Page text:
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By Published on .

National borders are fading into global computer screens across the full spectrum of research companies.

That assortment runs from poll-taker Opinion Research Corp. International and ACNielsen Corp., counter of sales data , to Edison Media Service, a small radio-oriented researcher that has helped a Budapest radio station obtain a private license in Hungary.

The survey of 100 Leading Research Companies shows worldwide research strong, up 10.1% compared with 9.9% in '96. The non-U.S. component was $2.7 billion, up 7%.

Biggest of the worldwide research companies, ACNielsen, draws three-fourths of its revenue outside the U.S. Non-U.S. revenue advanced to $1.08 billion for growth of only 0.9% in dollars, but actual growth was 8.5% when factoring out year-to-year fluctuations in local currencies, says President-CEO Nicholas Trivisonno.

Information Resources Inc., also a counter of retail sales, pushed non-U.S. revenue to $89.6 million, up 47.1%. IRI claims market shares in Western European countries ranging from 23% to 38%.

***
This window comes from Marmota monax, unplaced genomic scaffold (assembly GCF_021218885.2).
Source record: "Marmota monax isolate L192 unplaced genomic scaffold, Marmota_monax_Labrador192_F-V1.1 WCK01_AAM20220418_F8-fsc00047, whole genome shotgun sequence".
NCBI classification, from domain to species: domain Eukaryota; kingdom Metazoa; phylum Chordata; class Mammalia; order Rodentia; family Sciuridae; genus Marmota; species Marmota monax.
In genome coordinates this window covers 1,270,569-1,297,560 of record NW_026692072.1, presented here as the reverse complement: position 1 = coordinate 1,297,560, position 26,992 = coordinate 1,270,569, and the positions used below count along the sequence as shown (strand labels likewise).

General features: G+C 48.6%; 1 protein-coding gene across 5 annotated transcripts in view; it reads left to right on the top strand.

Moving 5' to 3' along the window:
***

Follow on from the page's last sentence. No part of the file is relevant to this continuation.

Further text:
ORC, begun in 1938, established offices in Taiwan and Mexico City as it built non-U.S. revenues to $17.6 million, up 47%.


Roper Starch Worldwide, a public opinion and market research house, had non-U.S. revenue of $7.1 million, up 68%, as it opened offices in London and Hong Kong. Millward Brown International rang up $124.4 million in non-U.S. revenues, up nearly 19%.

FocusVision, originator of video focus groups in 1990 and now seeking global assignments, made its first $500,000 in non-U.S. revenue during 1997. Under a new name, FocusVision Worldwide Network, President John Houlahan has pushed FocusVision into 30 videoconferencing facilities abroad.

"Growth for focus group research is slow in the U.S.," he says, "but huge internationally."

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